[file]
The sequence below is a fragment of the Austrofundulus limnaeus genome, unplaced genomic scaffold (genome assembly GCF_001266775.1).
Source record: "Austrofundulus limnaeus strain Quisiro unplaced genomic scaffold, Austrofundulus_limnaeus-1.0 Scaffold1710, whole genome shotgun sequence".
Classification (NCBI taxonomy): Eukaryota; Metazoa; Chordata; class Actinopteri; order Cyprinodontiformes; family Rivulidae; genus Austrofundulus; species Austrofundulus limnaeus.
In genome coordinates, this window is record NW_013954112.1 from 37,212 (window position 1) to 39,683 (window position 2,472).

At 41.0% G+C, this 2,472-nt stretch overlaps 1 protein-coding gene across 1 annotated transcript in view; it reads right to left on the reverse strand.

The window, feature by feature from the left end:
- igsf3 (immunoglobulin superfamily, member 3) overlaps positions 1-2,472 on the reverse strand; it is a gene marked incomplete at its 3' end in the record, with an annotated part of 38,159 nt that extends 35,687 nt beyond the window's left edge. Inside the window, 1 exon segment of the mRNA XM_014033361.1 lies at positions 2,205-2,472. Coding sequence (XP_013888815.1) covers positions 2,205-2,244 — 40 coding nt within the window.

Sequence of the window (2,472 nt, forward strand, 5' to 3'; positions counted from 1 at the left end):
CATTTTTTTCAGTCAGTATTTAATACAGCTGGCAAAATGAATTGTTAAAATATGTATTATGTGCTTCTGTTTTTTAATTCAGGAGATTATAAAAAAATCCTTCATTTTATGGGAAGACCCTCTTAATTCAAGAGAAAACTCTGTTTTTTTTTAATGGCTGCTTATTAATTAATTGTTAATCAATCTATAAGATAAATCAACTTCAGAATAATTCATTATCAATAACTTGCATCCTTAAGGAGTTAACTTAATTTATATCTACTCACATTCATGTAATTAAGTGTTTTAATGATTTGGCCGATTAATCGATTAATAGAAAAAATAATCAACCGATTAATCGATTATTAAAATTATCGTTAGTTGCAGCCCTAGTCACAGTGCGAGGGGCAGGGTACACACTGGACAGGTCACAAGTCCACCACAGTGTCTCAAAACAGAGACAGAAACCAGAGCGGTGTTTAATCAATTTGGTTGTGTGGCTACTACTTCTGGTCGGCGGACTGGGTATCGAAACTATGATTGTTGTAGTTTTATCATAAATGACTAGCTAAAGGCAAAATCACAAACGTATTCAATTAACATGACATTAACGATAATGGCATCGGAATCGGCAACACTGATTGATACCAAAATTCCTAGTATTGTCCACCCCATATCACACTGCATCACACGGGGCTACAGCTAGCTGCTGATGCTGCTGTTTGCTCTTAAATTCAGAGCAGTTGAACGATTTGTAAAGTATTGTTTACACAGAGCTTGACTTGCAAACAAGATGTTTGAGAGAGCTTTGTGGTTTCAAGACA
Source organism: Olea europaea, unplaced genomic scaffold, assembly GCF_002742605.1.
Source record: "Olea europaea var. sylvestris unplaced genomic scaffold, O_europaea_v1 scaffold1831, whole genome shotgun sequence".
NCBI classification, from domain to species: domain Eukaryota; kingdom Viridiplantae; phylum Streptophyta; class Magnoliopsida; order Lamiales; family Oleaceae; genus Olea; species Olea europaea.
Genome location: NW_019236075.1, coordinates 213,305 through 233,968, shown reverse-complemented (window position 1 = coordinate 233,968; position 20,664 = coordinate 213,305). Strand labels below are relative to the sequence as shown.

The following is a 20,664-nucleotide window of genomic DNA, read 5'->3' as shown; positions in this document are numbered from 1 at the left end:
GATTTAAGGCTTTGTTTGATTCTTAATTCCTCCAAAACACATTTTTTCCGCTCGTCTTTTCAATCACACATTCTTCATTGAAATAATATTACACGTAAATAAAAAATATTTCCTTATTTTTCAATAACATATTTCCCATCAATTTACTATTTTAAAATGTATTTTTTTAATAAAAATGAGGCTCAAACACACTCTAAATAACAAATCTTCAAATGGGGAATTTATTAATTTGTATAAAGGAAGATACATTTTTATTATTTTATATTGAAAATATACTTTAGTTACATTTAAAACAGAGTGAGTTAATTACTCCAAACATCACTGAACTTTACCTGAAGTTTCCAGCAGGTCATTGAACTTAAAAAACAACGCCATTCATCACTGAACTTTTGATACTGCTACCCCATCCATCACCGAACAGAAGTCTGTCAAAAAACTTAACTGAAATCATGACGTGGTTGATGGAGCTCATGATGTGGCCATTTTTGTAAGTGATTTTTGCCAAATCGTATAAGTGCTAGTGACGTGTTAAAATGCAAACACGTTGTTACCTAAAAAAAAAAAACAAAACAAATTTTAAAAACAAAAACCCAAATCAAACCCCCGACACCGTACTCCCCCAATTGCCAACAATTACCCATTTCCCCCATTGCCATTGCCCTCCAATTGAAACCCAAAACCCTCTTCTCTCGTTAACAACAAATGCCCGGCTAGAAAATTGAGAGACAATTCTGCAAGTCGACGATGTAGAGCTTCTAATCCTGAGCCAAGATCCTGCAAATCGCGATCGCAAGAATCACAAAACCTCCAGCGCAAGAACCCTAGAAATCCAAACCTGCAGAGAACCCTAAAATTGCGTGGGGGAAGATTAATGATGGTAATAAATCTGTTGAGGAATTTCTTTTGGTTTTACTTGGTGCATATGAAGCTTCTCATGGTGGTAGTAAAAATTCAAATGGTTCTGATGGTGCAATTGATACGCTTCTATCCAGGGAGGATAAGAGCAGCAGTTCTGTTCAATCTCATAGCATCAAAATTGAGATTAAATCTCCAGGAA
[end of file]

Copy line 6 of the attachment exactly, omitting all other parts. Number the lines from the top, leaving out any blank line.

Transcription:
The window, feature by feature from the left end: